Karkloof Spa: Part 2

Thank God we came to our senses and decided not to leave the lovely Karkloof Spa.

When we arrived at the main lodge – by Land Rover, as per the rules – it was so beautiful that we sort of understood why they didn’t want our “civilian” car anywhere near. We were greeted by Moyo, the manager. He led us through the sprawling entrance hall, the romantic dining room, the beautiful bar and the wood-panelled library, onto a deck overlooking the valley….Sigh… It was all very David Livingstone, daaaa-hling.

Based on the car incident (see Karkloof, Part 1) I reckon Winston probably phoned ahead and told Moyo to beware of the stressy Joburgers. Moyo needn’t have worried, though. We were so embarrassed by our behaviour that we followed him like obedient children, heads hung in shame, opening our mouths only to gasp “ooh” and “aah” at this frightfully splendid lodge, daaaa-hling.

And it was indeed splendid. Our room was the size of a Woolworths Foods store. Okay, that includes the bathroom, the entrance hall and the study-cum-dressing room, but still!!! Plus they have this fantastic concept of “escaping from time”, so you can “dine” (as they put it) at absolutely any hour of the day or night. We also learned that there is no official check-out time. Which is obviously pretty hard to implement when you’re managing a hotel, so okay fine, you can’t stay all day if they have a new reservation, but it’s SO much better than the usual sparrow’s fart check-out times loved by hotels the world over…

In a nutshell, Karkloof Spa is a beautiful, timeless bubble of luxury, overlooking lush green hills and valleys, with phenomenal food and service. (And I say this, despite our extremely embarrassing entrance – and exit and re-entry.)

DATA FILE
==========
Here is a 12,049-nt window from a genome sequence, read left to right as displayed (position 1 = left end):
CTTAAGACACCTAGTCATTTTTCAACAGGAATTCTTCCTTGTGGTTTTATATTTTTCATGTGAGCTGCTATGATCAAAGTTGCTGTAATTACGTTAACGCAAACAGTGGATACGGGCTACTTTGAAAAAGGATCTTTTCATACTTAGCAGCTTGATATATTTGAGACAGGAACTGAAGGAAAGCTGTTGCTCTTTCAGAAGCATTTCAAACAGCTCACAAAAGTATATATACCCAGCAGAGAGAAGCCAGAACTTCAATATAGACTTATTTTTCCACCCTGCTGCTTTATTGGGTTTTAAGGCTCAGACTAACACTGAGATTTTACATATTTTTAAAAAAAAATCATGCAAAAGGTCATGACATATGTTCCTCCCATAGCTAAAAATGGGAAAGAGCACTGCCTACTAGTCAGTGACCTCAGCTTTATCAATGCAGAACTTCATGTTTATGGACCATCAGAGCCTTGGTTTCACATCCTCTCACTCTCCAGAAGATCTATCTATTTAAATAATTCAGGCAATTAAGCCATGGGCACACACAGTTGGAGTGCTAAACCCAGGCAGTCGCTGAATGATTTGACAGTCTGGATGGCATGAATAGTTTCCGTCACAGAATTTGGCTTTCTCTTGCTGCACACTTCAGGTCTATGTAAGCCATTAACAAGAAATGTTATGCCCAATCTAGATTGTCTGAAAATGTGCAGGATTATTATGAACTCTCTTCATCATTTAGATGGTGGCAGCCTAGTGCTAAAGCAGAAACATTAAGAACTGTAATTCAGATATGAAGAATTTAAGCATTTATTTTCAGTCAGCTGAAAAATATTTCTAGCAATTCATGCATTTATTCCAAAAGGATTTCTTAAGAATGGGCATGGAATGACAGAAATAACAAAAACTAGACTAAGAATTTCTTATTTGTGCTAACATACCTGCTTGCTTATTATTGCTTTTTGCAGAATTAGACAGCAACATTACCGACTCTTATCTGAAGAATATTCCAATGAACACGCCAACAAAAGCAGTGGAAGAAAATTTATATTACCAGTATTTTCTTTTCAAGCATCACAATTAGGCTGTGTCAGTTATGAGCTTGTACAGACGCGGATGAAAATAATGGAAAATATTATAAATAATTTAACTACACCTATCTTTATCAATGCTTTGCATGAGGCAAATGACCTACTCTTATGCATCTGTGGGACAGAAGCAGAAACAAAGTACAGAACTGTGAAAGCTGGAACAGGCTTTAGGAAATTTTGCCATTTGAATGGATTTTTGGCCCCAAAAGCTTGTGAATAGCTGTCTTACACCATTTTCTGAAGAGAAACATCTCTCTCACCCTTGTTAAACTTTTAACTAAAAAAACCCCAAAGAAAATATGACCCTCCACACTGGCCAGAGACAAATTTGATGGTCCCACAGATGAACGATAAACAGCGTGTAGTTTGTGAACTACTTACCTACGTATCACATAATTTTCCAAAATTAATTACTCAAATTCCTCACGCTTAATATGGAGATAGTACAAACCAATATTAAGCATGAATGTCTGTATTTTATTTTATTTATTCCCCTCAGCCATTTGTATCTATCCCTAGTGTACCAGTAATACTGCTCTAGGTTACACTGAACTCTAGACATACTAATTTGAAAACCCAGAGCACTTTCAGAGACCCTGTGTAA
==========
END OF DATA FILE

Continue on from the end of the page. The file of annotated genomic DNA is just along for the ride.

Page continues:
There’s just one thing that we found a little…er…bizarre. Before leaving Scottburgh on Friday afternoon, all I knew was that we were heading to a spot called “Karkloof Spa” in the Natal Midlands. So I was picturing bubbling brooks, hot stone massages, rose petals and gentle nature walks through the trees.

Not quite. Or not only, should I say.

When we entered the premises for the first time, we were welcomed by a security guard and told to follow the road to Reception 200m away. As we rounded the corner to pull up in front of Reception, we thought we saw a large object – or something. It was pitch dark so we slowed down and yes, there was a large, very animate object in front of us. A white rhino, to be precise. I swear, I could not have been more gobsmacked if I’d seen an Eskimo.

We stared.

He stared.

Then he started looking decidedly tetchy and swaying or moving his head or something. I don’t really remember his exact body language because he was 3m in front of me and I was a little… FREAKED OUT. Luckily, The Husband does not think he’s the Camel Man at times like these. (I’m honestly FINE with that). Quick as a flash, he rammed the car into reverse and we fled.

(We only crept back to reception about 40 minutes later, once we were certain that Mr Rhino had shuffled off.)

As we were leaving the “Spa” the next day, we realised that Mr Rhino had company. We drove past a herd of Springbok practically NEXT TO our car. As we crawled past, they looked up, checked us out and then carried on munching their lunch. Could they be on tranquilisers? I realised I’ve never actually got a good look at our national animal. That’s because they’re always hopping away, all stressed and jittery-like. Not these ones. They looked like the most chilled out Springboks in the whole country. We later discovered that this is because they’re in no danger of being lunch for Mr Lion. The 3,500 hectare “Spa” has shipped in some rhinos, some buffalos as well as some smaller, less scary specimens, but there are absolutely NO predators. So you basically feel as though you’re in a large zoo. Or on the set of Jurassic Park. Either way, it just doesn’t feel real. I’m talking about little warthogs practically sniffing your tyres and enormous buffalos grinning at your from about ten steps away. The whole “wildlife” aspect of the place is just…bizarre. I don’t know how else to describe it.

I reckon the Germans must love it, though.